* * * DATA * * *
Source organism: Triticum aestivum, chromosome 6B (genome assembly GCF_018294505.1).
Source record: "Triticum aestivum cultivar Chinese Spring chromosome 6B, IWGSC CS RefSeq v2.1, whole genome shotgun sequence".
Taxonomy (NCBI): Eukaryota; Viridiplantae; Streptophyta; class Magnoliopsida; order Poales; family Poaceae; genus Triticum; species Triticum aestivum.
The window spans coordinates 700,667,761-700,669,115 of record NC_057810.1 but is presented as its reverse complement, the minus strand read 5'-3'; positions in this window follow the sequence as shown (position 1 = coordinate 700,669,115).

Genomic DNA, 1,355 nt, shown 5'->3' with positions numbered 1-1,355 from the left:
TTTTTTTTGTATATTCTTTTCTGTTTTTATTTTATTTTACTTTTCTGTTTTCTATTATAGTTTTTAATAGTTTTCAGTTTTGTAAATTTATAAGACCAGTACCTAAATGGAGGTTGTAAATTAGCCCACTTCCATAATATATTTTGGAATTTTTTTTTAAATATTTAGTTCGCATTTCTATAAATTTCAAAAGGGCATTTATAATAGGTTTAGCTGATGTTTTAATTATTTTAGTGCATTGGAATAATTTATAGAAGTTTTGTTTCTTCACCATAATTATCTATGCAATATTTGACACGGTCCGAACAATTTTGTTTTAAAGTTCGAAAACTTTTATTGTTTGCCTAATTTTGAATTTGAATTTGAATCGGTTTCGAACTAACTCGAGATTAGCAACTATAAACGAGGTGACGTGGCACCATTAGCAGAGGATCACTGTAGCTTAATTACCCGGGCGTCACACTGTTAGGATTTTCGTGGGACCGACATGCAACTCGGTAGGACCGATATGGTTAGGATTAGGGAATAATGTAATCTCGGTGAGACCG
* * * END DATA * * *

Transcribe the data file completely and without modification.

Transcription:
Source organism: Triticum aestivum, chromosome 6B (genome assembly GCF_018294505.1).
Source record: "Triticum aestivum cultivar Chinese Spring chromosome 6B, IWGSC CS RefSeq v2.1, whole genome shotgun sequence".
Taxonomy (NCBI): Eukaryota; Viridiplantae; Streptophyta; class Magnoliopsida; order Poales; family Poaceae; genus Triticum; species Triticum aestivum.
The window spans coordinates 700,667,761-700,669,115 of record NC_057810.1 but is presented as its reverse complement, the minus strand read 5'-3'; positions in this window follow the sequence as shown (position 1 = coordinate 700,669,115).

Genomic DNA, 1,355 nt, shown 5'->3' with positions numbered 1-1,355 from the left:
TTTTTTTTGTATATTCTTTTCTGTTTTTATTTTATTTTACTTTTCTGTTTTCTATTATAGTTTTTAATAGTTTTCAGTTTTGTAAATTTATAAGACCAGTACCTAAATGGAGGTTGTAAATTAGCCCACTTCCATAATATATTTTGGAATTTTTTTTTAAATATTTAGTTCGCATTTCTATAAATTTCAAAAGGGCATTTATAATAGGTTTAGCTGATGTTTTAATTATTTTAGTGCATTGGAATAATTTATAGAAGTTTTGTTTCTTCACCATAATTATCTATGCAATATTTGACACGGTCCGAACAATTTTGTTTTAAAGTTCGAAAACTTTTATTGTTTGCCTAATTTTGAATTTGAATTTGAATCGGTTTCGAACTAACTCGAGATTAGCAACTATAAACGAGGTGACGTGGCACCATTAGCAGAGGATCACTGTAGCTTAATTACCCGGGCGTCACACTGTTAGGATTTTCGTGGGACCGACATGCAACTCGGTAGGACCGATATGGTTAGGATTAGGGAATAATGTAATCTCGGTGAGACCG